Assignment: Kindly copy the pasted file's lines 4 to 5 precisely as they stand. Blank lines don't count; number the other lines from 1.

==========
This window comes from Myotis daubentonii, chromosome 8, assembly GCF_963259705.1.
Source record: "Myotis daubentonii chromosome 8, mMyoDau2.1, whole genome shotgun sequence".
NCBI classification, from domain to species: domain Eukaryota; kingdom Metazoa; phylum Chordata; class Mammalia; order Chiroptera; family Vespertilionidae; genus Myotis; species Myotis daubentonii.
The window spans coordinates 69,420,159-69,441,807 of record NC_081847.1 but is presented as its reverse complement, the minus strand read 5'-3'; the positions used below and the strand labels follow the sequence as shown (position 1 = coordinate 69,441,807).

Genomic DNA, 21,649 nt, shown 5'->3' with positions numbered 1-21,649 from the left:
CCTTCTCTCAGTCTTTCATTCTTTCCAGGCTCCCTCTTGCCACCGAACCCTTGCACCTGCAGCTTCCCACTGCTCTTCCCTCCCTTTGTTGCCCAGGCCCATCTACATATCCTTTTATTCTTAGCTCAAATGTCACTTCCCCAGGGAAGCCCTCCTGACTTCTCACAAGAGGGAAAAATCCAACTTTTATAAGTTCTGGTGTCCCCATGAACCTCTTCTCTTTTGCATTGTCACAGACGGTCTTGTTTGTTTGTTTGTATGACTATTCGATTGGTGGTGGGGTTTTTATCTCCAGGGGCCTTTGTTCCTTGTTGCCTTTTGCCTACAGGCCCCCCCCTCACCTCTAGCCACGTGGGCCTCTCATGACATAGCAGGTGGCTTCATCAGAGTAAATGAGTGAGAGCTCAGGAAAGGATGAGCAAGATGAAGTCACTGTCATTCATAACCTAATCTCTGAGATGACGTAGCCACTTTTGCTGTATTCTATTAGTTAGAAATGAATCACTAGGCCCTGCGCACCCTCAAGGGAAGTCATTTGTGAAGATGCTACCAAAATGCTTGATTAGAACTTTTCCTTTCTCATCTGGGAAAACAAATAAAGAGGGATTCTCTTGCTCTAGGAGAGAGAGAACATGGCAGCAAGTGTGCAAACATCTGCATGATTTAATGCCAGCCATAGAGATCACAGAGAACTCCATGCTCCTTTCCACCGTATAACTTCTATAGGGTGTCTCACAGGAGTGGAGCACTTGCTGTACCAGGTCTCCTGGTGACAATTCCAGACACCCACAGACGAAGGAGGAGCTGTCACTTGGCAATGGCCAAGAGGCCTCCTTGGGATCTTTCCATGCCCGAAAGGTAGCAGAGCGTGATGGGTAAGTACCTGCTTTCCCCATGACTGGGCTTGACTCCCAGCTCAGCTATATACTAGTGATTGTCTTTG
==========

The window spans coordinates 69,420,159-69,441,807 of record NC_081847.1 but is presented as its reverse complement, the minus strand read 5'-3'; the positions used below and the strand labels follow the sequence as shown (position 1 = coordinate 69,441,807).

Genomic DNA, 21,649 nt, shown 5'->3' with positions numbered 1-21,649 from the left: